Court Shifts Subpoenaed Third Party’s eDiscovery Costs Under FRCP 45
In Re Subpoena of American Nurses Association (Hinterberger, et al. v. Catholic Health Sys., Inc., No. 08-CV-0380 (W.D.N.Y.)), Case No. RWT 11-cv-2836 (D. Md. Mar. 31, 2015), the District Court of Maryland considered Plaintiffs’ appeal of an award of costs for a third-party electronic data production.
Plaintiffs subpoenaed the American Nurses Association (ANA) for information contained in its electronic database. ANA objected and moved to quash to the subpoena as overly burdensome and costly, as producing the data would require hiring an eDiscovery vendor. The court denied the ANA’s Motion to Quash, but ordered Plaintiffs to bear the ANA’s reasonable costs of production. The eDiscovery vendor sent a Scope of Work (SOW) to Plaintiffs for approval. Plaintiffs approved the SOW but only after making changes to it over a six month period.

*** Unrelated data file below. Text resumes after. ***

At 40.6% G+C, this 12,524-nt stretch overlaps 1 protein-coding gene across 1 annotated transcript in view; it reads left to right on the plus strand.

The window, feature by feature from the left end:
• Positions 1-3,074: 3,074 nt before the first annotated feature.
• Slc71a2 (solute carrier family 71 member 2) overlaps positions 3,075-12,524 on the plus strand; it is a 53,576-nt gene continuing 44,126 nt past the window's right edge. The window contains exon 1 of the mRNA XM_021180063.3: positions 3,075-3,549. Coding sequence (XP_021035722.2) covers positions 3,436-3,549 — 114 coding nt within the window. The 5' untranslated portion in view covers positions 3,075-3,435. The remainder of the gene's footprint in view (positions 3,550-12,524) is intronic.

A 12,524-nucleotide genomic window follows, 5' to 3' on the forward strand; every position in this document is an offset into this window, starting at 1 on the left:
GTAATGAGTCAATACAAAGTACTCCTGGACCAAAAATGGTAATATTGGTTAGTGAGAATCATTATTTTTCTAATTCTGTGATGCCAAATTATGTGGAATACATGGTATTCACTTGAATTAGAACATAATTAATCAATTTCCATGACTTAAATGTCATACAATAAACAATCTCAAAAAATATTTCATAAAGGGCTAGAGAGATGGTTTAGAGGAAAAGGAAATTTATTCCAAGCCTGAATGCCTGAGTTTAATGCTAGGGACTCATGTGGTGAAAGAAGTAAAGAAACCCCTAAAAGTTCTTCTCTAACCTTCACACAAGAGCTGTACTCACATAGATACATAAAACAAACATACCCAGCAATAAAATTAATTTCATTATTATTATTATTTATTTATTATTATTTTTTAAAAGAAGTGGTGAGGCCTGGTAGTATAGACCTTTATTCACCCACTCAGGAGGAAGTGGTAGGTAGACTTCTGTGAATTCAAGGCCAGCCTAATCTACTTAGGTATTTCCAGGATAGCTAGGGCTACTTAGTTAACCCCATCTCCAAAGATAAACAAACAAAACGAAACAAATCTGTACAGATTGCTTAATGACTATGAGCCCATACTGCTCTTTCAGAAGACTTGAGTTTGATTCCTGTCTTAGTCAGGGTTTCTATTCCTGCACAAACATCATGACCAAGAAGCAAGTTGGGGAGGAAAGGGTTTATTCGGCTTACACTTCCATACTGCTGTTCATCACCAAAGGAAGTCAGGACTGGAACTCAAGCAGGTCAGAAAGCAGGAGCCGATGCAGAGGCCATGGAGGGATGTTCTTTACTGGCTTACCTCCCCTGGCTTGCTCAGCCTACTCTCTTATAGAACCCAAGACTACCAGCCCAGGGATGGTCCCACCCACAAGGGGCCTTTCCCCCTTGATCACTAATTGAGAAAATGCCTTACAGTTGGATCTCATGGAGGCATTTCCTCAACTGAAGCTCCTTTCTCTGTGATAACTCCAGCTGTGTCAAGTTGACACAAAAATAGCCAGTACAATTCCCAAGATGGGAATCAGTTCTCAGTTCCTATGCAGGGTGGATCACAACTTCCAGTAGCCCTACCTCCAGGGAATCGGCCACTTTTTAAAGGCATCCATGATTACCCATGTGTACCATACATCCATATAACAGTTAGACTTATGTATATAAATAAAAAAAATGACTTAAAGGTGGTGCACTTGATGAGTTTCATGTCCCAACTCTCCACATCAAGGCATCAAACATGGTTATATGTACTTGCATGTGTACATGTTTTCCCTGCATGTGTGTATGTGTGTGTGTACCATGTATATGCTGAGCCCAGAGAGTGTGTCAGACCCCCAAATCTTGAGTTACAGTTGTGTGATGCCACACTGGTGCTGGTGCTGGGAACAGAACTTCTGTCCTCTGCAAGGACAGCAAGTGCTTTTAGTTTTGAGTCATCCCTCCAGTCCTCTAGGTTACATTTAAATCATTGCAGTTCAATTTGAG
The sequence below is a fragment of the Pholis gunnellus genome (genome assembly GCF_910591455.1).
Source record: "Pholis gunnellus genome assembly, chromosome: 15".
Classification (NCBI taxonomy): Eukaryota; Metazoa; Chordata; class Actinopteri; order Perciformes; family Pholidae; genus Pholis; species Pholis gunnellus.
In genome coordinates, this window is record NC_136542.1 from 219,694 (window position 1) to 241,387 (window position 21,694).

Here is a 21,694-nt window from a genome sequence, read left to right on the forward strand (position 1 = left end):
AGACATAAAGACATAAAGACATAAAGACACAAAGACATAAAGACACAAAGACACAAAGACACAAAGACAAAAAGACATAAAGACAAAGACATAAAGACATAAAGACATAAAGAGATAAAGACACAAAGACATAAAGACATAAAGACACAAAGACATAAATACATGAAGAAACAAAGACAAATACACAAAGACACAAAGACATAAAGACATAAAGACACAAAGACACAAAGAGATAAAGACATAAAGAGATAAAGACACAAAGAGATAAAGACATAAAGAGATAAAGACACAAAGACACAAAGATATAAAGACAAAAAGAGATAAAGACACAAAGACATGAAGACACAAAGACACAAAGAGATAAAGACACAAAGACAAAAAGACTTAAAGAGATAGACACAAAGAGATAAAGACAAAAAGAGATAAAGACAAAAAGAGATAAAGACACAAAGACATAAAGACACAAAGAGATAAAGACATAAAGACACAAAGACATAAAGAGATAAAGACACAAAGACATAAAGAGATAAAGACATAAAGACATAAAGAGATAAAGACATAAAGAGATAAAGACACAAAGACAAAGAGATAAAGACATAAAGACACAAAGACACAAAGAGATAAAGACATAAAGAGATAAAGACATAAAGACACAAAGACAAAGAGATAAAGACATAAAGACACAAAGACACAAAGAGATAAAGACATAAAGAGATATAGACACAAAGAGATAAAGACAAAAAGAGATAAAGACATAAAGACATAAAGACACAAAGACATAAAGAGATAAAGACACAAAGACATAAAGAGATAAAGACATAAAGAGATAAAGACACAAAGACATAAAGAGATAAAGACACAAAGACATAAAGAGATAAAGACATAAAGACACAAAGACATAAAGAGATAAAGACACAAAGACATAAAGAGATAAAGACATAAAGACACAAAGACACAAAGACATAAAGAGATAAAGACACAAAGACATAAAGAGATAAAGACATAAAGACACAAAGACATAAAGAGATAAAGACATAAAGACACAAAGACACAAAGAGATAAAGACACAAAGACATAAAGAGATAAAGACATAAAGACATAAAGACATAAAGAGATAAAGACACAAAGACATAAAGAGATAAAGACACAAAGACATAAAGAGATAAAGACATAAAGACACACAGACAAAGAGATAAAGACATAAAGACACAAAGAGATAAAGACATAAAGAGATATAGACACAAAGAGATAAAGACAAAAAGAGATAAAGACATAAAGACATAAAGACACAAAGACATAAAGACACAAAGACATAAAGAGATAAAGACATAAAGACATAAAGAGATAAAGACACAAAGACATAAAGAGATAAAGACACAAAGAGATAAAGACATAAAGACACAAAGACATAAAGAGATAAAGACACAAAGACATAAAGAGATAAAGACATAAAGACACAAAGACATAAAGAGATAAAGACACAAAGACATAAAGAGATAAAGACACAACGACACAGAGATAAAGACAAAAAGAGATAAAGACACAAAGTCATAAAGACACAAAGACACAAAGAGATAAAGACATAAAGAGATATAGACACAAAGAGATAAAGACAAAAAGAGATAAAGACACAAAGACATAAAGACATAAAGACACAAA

Per the court’s order, the ANA filed a motion for costs. The magistrate judge ordered Plaintiffs to pay the ANA 67.4% of the total amount, or $50,118. It denied cost shifting the remaining amount, finding the remaining $24,253 in expenses to be unreasonable. Plaintiffs filed objections, claiming the magistrate judge failed to sufficiently restrict the costs to legal work “reasonably necessary” to produce the documents. Plaintiffs also argued that the court should overrule a portion of the costs because the ANA failed to comply with the court’s suggested protocol for electronically stored information. The protocol encourages (but not does mandate) best practices, including meeting and conferring to try to reduce the costs of acquiring the necessary data.
Relying on FRCP 45(c)(2)(B), which provides that a court “must protect a person who is neither a party nor a party’s officer (e.g., a third party like the ANA here) from significant expenses resulting from compliance [with a subpoena],” the court overruled the objections and upheld the award of costs, holding that the magistrate judge acted well within the FRCP by ordering eDiscovery cost shifting to Plaintiffs.